Notably, to accomplish these goals Stoyunin got practical experience in every sector of Russian education – from the elite one, educating members of the royal family to free public education in Sunday schools. This explains his constructive criticism of all Ministry of Public Education projects to reform gymnasiums. Stoyunin made genuine but unsuccessful attempts to make all reformatory activities of the Ministry more menaingful. Stoyunin planned to reorient lyceums and gymnasiums towards the goals of public education.

It is important to note that the present-day educational policy refreshes Stoyunin’s pedagogical ideas and, especially, his concept of shaping an enlightened person and citizen. According to Vasilyeva, Minister of Russian Education and Science, “the afterschool time should be devoted to teaching a child become a true human being and a citizen of our country” [3].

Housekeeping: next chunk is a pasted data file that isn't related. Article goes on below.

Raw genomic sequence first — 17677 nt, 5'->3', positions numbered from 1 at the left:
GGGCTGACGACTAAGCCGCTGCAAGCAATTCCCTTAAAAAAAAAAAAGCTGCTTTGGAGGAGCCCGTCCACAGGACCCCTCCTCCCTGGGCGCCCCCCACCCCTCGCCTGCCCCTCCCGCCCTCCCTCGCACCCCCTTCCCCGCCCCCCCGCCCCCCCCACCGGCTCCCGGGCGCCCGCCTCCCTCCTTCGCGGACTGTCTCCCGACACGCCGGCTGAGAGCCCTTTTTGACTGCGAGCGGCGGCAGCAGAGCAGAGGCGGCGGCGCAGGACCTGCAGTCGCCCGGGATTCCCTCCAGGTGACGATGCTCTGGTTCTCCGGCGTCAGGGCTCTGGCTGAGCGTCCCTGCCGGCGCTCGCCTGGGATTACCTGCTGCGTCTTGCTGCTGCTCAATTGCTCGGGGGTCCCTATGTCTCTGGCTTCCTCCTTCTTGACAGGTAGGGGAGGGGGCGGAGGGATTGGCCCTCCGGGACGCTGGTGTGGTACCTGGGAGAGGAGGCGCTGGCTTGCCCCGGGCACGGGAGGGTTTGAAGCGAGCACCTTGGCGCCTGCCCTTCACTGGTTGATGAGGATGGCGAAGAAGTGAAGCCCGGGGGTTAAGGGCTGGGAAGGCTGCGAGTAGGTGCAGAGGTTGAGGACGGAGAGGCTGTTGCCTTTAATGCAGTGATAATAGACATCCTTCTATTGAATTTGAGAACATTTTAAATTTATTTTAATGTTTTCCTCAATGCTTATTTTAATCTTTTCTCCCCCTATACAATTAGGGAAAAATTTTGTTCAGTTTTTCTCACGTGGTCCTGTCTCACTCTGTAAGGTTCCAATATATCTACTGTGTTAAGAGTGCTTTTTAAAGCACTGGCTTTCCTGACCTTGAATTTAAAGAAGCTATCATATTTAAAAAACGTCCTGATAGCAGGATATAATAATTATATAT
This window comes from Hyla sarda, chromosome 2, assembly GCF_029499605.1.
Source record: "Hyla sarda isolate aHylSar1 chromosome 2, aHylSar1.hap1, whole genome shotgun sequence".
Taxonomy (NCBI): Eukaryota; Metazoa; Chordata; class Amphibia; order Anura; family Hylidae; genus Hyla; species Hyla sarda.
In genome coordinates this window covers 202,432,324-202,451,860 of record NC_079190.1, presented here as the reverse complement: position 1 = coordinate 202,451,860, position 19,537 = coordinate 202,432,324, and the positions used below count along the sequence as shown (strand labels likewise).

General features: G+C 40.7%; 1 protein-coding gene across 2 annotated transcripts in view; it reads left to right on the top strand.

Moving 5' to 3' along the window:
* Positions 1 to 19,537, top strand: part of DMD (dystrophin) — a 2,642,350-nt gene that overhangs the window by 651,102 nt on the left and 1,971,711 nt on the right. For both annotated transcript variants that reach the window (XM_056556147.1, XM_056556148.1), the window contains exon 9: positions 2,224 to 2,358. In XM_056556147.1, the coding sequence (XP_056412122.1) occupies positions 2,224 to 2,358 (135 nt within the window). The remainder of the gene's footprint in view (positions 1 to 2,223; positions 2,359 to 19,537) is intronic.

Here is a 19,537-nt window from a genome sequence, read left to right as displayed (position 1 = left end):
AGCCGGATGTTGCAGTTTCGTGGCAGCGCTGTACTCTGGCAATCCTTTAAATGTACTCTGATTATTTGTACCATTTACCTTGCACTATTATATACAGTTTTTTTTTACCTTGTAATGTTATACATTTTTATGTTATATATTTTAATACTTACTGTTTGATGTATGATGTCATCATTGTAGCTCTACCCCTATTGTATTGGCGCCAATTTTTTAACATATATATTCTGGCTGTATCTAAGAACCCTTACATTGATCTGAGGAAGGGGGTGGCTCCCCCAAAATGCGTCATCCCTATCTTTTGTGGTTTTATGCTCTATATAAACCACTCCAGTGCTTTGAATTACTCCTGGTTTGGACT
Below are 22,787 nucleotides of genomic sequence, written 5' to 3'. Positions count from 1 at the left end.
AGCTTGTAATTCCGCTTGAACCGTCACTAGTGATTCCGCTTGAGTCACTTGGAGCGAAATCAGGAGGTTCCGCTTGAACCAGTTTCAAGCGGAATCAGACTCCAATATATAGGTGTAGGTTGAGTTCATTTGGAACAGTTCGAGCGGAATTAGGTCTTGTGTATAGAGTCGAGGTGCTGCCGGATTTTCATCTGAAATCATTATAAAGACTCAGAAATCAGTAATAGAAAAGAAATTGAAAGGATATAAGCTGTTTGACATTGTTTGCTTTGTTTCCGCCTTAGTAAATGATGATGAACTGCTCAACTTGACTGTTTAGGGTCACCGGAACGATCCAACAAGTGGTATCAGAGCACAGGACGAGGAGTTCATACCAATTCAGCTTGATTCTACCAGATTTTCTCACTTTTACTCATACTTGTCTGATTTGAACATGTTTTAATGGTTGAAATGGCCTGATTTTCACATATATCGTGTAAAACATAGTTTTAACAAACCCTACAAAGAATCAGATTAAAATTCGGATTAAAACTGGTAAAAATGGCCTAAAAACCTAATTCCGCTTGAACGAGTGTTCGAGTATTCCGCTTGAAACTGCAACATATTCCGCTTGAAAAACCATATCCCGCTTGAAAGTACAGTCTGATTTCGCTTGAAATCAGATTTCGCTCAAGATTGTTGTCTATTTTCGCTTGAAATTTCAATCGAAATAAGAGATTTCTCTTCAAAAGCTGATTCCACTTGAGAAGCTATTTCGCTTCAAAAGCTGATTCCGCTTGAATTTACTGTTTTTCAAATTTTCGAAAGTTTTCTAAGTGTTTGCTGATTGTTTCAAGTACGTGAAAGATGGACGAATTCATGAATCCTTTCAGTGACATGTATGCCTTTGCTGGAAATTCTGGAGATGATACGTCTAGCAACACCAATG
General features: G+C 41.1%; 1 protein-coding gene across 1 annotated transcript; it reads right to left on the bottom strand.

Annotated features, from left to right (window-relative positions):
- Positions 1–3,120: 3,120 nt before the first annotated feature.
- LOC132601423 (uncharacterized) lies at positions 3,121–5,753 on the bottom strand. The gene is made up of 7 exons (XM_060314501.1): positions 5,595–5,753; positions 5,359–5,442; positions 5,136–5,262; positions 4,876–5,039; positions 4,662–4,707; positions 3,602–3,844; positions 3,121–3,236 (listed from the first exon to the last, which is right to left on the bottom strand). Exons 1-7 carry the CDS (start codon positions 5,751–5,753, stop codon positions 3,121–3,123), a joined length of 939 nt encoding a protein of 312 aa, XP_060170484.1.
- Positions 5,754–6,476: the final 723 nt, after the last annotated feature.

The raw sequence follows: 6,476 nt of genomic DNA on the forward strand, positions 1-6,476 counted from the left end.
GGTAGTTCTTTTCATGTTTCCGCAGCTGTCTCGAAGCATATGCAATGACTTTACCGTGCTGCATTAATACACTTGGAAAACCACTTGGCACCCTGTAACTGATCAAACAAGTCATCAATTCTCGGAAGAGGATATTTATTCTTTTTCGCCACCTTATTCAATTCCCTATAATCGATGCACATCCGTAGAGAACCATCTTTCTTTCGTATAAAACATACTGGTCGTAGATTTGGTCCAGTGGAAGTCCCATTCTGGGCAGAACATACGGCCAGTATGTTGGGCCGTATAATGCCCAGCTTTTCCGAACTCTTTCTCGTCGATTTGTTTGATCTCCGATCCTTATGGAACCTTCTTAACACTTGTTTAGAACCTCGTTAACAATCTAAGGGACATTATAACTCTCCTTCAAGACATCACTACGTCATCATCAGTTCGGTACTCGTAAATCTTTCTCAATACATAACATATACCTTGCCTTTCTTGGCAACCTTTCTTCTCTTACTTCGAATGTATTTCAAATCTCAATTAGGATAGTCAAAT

Vladimir Yakovlevich Stoyunin died on November 4, 1888, from liver cancer. He was buried at the Volkov Orthodox Cemetery at the northern wall of the Spasskaya Church. Among many funeral wreaths there was a silver one with the words, “From teachers to our teacher”… [5, 38].

Here is an original epitaph to Vladimir Stoyunin written by B.B. Glinsky,

As a practicing pedagogue and a public figure he never made a bargain with his conscience, he always maintained his beliefs and raised his voice every time he faced a lie or a narrow self-interest. Such moral integrity, steadfast convictions, and enlightened view on life and its circumstances made his life far from easy in terms of material benefits but gained him respect of the whole educated Russian society”  [4, 414].